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Strength training may be best for women

women strength training Are you ready to pump some iron? Doing so can reduce your risk of type 2 diabetes and heart disease, say the results of a new study on the positive health effects of strength training.

Researchers looked at data from over 35,000 women, ages 47 to 98, who participated in the Women’s Health Study to determine whether strength training had any effect on these conditions. The scientists used participants’ answers to a health survey that asked questions about physical activity, including strength training. They tracked those women to see who later had a cardiovascular event, such as a heart attack or stroke, and who developed type 2 diabetes.

The findings showed that women who engaged in strength training had a 30 percent lower risk of type 2 diabetes and a 17 percent lower risk of heart disease than women who did none. Women who did both strength training and at least two hours of aerobic exercise a week had a 65 percent reduction in diabetes and a 39 percent reduction in heart disease compared with women who did neither. Aerobic exercise alone reduced diabetes risk by 48 percent and heart disease risk by 21 percent.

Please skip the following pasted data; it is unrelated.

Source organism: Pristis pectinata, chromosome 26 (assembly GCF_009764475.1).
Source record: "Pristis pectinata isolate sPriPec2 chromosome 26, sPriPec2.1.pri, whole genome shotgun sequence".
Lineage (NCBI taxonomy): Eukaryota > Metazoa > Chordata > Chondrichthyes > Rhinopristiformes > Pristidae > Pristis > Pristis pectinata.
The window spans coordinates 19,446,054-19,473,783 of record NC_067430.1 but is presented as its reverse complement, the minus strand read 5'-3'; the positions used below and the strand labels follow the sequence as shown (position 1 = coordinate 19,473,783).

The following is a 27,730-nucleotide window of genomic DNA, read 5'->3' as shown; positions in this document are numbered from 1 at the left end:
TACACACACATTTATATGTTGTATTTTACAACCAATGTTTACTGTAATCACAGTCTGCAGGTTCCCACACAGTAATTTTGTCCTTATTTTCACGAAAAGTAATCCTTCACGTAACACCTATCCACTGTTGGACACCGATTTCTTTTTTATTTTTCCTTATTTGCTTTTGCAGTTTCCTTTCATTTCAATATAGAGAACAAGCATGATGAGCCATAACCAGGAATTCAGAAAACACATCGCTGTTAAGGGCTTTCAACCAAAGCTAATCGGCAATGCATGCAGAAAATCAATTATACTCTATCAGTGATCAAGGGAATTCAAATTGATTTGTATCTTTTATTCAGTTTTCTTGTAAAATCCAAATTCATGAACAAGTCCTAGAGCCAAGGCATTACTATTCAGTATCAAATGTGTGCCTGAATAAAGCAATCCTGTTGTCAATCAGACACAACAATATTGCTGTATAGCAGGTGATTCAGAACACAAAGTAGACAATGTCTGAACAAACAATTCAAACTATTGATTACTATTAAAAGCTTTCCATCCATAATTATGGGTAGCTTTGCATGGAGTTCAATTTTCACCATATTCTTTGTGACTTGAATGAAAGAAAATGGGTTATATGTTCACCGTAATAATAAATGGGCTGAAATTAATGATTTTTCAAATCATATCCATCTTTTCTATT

Strength training, either alone or with aerobic exercise, can help you:

  • Maintain or develop muscle mass
  • Build strong bones
  • Manage your weight
  • Improve your balance
  • Sharpen your thinking

More research is needed to determine the best amount and intensity of strength training for good health. Check with your doctor before starting an exercise regimen or adding strength training to your current routine.